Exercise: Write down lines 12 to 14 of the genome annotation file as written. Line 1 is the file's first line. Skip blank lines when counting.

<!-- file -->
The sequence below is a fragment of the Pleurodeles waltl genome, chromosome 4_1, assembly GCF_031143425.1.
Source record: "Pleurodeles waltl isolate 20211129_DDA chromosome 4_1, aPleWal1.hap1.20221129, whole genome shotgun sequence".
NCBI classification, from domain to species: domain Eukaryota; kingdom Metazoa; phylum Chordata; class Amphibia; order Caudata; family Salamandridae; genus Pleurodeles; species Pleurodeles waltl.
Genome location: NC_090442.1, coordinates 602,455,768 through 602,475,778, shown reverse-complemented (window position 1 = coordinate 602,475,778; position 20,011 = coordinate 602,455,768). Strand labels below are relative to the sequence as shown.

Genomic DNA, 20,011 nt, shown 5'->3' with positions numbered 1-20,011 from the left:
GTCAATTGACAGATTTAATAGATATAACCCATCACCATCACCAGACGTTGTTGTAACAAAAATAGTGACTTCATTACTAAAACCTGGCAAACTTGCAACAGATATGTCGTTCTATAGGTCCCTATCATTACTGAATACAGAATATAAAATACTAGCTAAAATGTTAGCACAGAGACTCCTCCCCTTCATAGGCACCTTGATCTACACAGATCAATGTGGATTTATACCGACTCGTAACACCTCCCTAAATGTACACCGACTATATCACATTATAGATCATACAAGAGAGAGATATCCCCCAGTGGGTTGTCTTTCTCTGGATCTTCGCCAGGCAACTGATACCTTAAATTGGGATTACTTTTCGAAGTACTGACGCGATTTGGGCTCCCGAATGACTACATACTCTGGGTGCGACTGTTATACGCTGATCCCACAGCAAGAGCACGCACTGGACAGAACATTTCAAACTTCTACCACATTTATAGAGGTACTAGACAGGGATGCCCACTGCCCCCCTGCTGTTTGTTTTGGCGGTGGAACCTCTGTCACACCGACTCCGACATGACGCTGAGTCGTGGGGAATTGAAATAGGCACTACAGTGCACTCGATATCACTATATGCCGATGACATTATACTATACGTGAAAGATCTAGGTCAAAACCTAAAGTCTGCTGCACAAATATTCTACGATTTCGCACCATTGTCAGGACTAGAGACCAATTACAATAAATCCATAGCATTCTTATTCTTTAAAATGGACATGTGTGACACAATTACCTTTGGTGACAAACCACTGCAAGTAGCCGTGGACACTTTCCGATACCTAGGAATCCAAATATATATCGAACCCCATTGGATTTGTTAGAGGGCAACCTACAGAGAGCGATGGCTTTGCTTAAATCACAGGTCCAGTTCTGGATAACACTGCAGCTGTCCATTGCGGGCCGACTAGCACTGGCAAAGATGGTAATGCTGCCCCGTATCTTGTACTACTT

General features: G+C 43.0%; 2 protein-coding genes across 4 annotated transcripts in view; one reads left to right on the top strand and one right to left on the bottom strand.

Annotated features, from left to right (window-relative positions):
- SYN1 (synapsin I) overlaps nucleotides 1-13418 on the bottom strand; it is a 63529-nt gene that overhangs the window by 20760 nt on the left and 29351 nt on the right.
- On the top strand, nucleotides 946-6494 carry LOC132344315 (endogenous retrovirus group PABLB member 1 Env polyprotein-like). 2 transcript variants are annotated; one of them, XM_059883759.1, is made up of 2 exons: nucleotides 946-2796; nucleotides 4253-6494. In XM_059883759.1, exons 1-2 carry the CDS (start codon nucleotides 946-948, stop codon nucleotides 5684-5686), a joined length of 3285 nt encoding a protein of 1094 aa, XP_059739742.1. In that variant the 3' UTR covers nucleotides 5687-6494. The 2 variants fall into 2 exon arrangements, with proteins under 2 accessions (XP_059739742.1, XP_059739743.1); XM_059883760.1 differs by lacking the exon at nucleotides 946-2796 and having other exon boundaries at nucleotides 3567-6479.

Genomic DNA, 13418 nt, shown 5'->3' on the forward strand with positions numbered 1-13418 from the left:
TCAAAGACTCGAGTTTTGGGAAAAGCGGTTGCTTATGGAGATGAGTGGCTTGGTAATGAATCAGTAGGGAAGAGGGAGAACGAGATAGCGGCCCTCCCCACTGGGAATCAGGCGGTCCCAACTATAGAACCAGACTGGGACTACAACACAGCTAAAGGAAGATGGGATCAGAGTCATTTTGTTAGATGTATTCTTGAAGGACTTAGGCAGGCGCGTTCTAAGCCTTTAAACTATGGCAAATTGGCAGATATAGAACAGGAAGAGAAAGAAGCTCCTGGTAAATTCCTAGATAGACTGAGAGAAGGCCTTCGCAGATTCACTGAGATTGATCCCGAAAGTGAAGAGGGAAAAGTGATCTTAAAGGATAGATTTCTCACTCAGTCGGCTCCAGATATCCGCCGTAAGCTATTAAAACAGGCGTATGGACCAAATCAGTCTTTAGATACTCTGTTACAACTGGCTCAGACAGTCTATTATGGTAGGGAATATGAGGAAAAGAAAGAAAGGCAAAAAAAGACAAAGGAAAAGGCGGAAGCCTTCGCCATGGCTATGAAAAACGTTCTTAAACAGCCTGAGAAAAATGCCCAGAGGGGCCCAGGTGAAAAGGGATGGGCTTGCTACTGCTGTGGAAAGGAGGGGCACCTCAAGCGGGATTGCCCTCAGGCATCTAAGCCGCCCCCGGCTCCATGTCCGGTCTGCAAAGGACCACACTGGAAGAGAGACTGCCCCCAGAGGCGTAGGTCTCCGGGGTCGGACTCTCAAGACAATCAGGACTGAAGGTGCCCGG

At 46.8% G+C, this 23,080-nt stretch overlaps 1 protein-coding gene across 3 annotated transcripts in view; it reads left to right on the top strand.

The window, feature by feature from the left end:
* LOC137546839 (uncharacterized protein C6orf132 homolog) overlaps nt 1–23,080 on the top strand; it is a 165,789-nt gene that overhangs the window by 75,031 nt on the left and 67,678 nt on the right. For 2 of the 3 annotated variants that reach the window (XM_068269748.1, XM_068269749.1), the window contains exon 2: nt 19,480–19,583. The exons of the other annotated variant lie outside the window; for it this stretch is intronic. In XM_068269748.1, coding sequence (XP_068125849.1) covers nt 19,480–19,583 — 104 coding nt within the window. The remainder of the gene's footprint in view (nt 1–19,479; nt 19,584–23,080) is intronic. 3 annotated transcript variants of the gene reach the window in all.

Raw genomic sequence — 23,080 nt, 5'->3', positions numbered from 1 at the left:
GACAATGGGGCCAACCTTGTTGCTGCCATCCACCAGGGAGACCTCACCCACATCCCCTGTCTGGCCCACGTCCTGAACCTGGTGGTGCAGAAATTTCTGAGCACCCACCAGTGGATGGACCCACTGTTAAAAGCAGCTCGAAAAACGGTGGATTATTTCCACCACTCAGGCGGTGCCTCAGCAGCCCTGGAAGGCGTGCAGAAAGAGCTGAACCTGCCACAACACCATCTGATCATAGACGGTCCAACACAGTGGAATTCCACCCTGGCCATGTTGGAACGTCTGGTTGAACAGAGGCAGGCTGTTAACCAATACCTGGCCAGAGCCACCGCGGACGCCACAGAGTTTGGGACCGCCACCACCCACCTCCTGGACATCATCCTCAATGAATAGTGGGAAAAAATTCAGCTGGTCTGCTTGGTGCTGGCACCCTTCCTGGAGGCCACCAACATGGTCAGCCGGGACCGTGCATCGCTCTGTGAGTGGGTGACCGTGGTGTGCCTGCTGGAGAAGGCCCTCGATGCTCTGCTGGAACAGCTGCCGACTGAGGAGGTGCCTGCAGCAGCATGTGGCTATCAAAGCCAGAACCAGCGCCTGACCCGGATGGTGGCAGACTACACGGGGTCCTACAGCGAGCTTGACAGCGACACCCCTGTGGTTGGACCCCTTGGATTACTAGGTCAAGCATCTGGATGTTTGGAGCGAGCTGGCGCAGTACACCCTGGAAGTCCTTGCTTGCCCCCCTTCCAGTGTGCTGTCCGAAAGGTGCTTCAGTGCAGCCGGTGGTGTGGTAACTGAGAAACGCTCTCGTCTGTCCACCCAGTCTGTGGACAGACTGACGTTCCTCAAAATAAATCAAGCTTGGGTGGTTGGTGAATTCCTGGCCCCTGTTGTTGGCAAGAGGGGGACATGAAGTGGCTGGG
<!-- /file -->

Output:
TCAAAGACTCGAGTTTTGGGAAAAGCGGTTGCTTATGGAGATGAGTGGCTTGGTAATGAATCAGTAGGGAAGAGGGAGAACGAGATAGCGGCCCTCCCCACTGGGAATCAGGCGGTCCCAACTATAGAACCAGACTGGGACTACAACACAGCTAAAGGAAGATGGGATCAGAGTCATTTTGTTAGATGTATTCTTGAAGGACTTAGGCAGGCGCGTTCTAAGCCTTTAAACTATGGCAAATTGGCAGATATAGAACAGGAAGAGAAAGAAGCTCCTGGTAAATTCCTAGATAGACTGAGAGAAGGCCTTCGCAGATTCACTGAGATTGATCCCGAAAGTGAAGAGGGAAAAGTGATCTTAAAGGATAGATTTCTCACTCAGTCGGCTCCAGATATCCGCCGTAAGCTATTAAAACAGGCGTATGGACCAAATCAGTCTTTAGATACTCTGTTACAACTGGCTCAGACAGTCTATTATGGTAGGGAATATGAGGAAAAGAAAGAAAGGCAAAAAAAGACAAAGGAAAAGGCGGAAGCCTTCGCCATGGCTATGAAAAACGTTCTTAAACAGCCTGAGAAAAATGCCCAGAGGGGCCCAGGTGAAAAGGGATGGGCTTGCTACTGCTGTGGAAAGGAGGGGCACCTCAAGCGGGATTGCCCTCAGGCATCTAAGCCGCCCCCGGCTCCATGTCCGGTCTGCAAAGGACCACACTGGAAGAGAGACTGCCCCCAGAGGCGTAGGTCTCCGGGGTCGGACTCTCAAGACAATCAGGACTGAAGGTGCCCGG

At 46.8% G+C, this 23,080-nt stretch overlaps 1 protein-coding gene across 3 annotated transcripts in view; it reads left to right on the top strand.

The window, feature by feature from the left end: